Gregory Sporton originally trained as a dancer at the Victorian College of the Arts in his native Australia. After a career as a dancer working for dance and opera companies around the world, he undertook postgraduate studies at the University of Warwick and completed a PhD at the University of Sheffield, supervised by Prof. Fred Inglis. After initial leadership experience of Dance Studies at the University of Wolverhampton, he became Head of Research and Graduate School at Laban Centre London (now part of TrinityLaban Conservatiore). Always interested in new technology and its impact on the arts, he moved to Birmingham City University to found the Visualisation Research Unit, a collection of tech-driven artists from many disciplines looking at how technology was changing creative practice. He was made a Professor there in 2011, and was heavily involved in the development of Eastside Projects and the Eastside Consortium in the Digbeth area of Birmingham. In 2013, he was appointed Professor of Digital Creativity at the University of Greenwich where he founded and led the Department of Creative Professions and Digital Arts. In November, 2018 he was appointed Head of School for the newly formed Westminster School of Arts at the University of Westminster in London, with responsibility for a diverse portfolio of creative practice subjects, including art, fashion, film, media practice and music.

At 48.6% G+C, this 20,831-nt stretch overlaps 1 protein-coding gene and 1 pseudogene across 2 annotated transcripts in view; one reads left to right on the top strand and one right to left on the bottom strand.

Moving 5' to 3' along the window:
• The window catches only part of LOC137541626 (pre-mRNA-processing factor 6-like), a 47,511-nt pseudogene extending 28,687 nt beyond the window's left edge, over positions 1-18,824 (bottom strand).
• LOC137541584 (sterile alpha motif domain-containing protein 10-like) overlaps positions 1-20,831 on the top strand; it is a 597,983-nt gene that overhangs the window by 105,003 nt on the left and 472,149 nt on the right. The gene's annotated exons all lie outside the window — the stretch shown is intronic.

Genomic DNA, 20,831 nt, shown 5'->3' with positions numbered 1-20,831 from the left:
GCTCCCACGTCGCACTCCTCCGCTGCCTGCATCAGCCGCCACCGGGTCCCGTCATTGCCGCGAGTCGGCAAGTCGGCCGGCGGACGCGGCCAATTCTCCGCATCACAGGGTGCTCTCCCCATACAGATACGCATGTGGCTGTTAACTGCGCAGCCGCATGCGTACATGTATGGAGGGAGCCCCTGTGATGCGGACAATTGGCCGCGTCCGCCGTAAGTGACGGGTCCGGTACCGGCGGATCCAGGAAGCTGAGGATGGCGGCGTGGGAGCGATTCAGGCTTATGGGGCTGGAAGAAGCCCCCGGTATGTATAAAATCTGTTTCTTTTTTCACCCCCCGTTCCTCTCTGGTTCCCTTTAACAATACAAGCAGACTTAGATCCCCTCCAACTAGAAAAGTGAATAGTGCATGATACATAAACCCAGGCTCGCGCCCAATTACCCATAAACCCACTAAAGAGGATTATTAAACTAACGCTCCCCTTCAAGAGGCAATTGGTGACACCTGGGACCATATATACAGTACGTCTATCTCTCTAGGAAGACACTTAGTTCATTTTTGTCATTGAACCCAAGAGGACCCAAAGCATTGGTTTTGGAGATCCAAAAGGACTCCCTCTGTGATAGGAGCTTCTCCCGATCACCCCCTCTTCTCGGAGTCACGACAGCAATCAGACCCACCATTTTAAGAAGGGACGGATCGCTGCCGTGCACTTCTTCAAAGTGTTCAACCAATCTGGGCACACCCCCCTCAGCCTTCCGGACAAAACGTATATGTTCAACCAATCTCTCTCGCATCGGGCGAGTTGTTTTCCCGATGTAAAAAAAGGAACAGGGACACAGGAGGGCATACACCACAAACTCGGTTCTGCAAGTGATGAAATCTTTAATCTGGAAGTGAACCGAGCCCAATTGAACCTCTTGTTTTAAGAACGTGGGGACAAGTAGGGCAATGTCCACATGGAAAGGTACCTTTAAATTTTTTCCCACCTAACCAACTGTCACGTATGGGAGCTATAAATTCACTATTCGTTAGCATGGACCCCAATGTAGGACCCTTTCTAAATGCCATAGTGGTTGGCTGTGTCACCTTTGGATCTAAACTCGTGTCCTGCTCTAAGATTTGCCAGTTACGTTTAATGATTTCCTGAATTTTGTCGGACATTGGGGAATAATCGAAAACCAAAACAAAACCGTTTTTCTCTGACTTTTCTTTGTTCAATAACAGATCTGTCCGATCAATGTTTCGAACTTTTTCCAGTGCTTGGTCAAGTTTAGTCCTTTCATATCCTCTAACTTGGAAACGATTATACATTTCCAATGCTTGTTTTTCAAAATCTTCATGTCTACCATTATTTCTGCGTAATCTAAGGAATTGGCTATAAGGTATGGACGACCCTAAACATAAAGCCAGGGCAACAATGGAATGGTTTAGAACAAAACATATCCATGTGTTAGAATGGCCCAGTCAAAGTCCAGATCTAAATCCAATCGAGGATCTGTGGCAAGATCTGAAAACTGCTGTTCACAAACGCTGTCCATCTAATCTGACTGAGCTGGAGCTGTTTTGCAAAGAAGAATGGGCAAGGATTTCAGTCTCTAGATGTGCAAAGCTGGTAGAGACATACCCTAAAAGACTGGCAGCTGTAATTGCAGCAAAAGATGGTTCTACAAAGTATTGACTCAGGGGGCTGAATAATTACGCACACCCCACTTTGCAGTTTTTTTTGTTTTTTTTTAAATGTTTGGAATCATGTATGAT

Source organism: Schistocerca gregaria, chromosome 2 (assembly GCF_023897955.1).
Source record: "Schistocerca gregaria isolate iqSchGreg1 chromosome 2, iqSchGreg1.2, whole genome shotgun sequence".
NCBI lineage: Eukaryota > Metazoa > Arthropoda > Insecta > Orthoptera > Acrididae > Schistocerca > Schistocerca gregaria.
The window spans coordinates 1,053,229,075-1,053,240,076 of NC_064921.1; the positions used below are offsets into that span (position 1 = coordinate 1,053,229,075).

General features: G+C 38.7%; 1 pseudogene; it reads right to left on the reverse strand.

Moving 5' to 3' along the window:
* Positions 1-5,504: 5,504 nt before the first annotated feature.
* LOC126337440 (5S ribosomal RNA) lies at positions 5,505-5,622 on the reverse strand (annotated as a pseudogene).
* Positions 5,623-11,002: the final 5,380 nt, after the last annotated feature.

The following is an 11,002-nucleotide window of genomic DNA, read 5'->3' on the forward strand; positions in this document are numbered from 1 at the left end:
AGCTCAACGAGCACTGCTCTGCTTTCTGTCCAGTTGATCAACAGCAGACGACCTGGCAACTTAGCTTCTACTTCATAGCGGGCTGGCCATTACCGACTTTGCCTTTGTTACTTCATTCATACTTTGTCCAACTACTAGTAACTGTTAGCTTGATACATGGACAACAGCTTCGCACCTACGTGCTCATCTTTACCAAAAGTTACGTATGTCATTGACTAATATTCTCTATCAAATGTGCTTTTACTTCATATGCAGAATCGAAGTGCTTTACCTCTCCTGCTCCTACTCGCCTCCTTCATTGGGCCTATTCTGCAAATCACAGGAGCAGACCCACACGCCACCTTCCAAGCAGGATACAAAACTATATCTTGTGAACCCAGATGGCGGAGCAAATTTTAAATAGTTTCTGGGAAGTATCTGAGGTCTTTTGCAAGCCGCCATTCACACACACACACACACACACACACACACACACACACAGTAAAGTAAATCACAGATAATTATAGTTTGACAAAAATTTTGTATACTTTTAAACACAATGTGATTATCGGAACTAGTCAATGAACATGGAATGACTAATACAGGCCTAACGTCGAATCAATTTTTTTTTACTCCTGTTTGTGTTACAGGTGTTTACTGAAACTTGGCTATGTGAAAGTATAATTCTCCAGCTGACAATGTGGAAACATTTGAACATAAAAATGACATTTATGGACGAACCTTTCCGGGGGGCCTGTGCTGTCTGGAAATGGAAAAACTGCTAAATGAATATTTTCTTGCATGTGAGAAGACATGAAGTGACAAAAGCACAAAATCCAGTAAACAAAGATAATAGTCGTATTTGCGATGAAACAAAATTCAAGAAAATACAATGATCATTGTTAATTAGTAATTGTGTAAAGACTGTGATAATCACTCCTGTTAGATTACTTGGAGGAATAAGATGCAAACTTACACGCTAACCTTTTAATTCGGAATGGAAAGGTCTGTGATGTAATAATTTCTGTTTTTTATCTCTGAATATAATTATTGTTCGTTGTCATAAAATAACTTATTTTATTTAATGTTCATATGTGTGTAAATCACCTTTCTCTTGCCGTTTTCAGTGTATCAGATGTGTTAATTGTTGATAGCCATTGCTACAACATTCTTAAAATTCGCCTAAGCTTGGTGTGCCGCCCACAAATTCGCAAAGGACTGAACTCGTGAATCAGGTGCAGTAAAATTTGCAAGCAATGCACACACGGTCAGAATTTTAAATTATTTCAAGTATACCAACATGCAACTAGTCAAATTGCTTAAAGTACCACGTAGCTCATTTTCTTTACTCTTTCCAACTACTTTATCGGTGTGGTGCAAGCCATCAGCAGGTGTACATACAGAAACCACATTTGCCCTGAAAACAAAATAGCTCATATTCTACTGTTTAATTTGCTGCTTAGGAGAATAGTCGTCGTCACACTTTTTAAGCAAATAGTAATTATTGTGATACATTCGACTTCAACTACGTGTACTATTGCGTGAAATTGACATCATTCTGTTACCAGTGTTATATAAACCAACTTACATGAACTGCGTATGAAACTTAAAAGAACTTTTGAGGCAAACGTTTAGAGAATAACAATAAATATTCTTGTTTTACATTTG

Professor Sporton has supervised a large number of PhD students to completion from a range of subjects, including dance, film making, arts education and movement science.
Research publications cover a diverse range, including his 2015 book 'Digital Creativity: Something from Nothing' published by Palgrave Macmillan, and also work on dance, technology in the creative sphere and early Soviet period aesthetics. He is reviews editor for Scene, where he regularly publishes on performance from around the world. He still occasionally performs, notably with Sandra Norman in 'DoubleTake 360', a performance work combining the dancers in their present state with themselves on video from more than thirty years ago. He also publishes work on early Soviet-era aesthetics and politics.
For details of all my research outputs, visit my WestminsterResearch profile.